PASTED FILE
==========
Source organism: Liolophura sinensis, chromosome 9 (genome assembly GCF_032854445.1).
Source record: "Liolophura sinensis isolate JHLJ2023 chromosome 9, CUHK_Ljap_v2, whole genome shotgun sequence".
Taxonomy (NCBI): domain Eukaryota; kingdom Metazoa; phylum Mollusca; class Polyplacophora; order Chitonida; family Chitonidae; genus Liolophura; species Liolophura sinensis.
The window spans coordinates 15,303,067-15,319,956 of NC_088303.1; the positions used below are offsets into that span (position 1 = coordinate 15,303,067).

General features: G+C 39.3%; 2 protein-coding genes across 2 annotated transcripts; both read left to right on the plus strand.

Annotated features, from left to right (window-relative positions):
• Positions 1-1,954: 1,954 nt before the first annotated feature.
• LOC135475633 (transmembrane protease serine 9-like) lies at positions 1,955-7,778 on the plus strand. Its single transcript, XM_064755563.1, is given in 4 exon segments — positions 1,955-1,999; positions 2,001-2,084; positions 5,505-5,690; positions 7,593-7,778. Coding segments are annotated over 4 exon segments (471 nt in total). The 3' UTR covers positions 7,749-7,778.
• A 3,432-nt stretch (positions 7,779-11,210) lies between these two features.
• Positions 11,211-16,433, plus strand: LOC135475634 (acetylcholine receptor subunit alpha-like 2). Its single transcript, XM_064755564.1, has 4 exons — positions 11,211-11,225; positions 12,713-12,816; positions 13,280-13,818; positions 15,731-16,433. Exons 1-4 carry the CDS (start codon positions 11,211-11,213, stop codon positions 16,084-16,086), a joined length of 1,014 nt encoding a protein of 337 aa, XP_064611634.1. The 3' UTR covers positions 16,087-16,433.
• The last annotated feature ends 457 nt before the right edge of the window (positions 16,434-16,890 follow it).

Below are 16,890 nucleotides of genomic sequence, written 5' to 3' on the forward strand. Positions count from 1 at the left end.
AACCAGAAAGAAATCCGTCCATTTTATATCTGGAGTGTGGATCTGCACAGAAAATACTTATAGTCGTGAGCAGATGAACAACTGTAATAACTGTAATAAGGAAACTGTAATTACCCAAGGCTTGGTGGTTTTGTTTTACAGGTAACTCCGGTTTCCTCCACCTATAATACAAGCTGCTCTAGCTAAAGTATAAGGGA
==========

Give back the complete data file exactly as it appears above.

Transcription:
Source organism: Liolophura sinensis, chromosome 9 (genome assembly GCF_032854445.1).
Source record: "Liolophura sinensis isolate JHLJ2023 chromosome 9, CUHK_Ljap_v2, whole genome shotgun sequence".
Taxonomy (NCBI): domain Eukaryota; kingdom Metazoa; phylum Mollusca; class Polyplacophora; order Chitonida; family Chitonidae; genus Liolophura; species Liolophura sinensis.
The window spans coordinates 15,303,067-15,319,956 of NC_088303.1; the positions used below are offsets into that span (position 1 = coordinate 15,303,067).

General features: G+C 39.3%; 2 protein-coding genes across 2 annotated transcripts; both read left to right on the plus strand.

Annotated features, from left to right (window-relative positions):
• Positions 1-1,954: 1,954 nt before the first annotated feature.
• LOC135475633 (transmembrane protease serine 9-like) lies at positions 1,955-7,778 on the plus strand. Its single transcript, XM_064755563.1, is given in 4 exon segments — positions 1,955-1,999; positions 2,001-2,084; positions 5,505-5,690; positions 7,593-7,778. Coding segments are annotated over 4 exon segments (471 nt in total). The 3' UTR covers positions 7,749-7,778.
• A 3,432-nt stretch (positions 7,779-11,210) lies between these two features.
• Positions 11,211-16,433, plus strand: LOC135475634 (acetylcholine receptor subunit alpha-like 2). Its single transcript, XM_064755564.1, has 4 exons — positions 11,211-11,225; positions 12,713-12,816; positions 13,280-13,818; positions 15,731-16,433. Exons 1-4 carry the CDS (start codon positions 11,211-11,213, stop codon positions 16,084-16,086), a joined length of 1,014 nt encoding a protein of 337 aa, XP_064611634.1. The 3' UTR covers positions 16,087-16,433.
• The last annotated feature ends 457 nt before the right edge of the window (positions 16,434-16,890 follow it).

Below are 16,890 nucleotides of genomic sequence, written 5' to 3' on the forward strand. Positions count from 1 at the left end.
AACCAGAAAGAAATCCGTCCATTTTATATCTGGAGTGTGGATCTGCACAGAAAATACTTATAGTCGTGAGCAGATGAACAACTGTAATAACTGTAATAAGGAAACTGTAATTACCCAAGGCTTGGTGGTTTTGTTTTACAGGTAACTCCGGTTTCCTCCACCTATAATACAAGCTGCTCTAGCTAAAGTATAAGGGA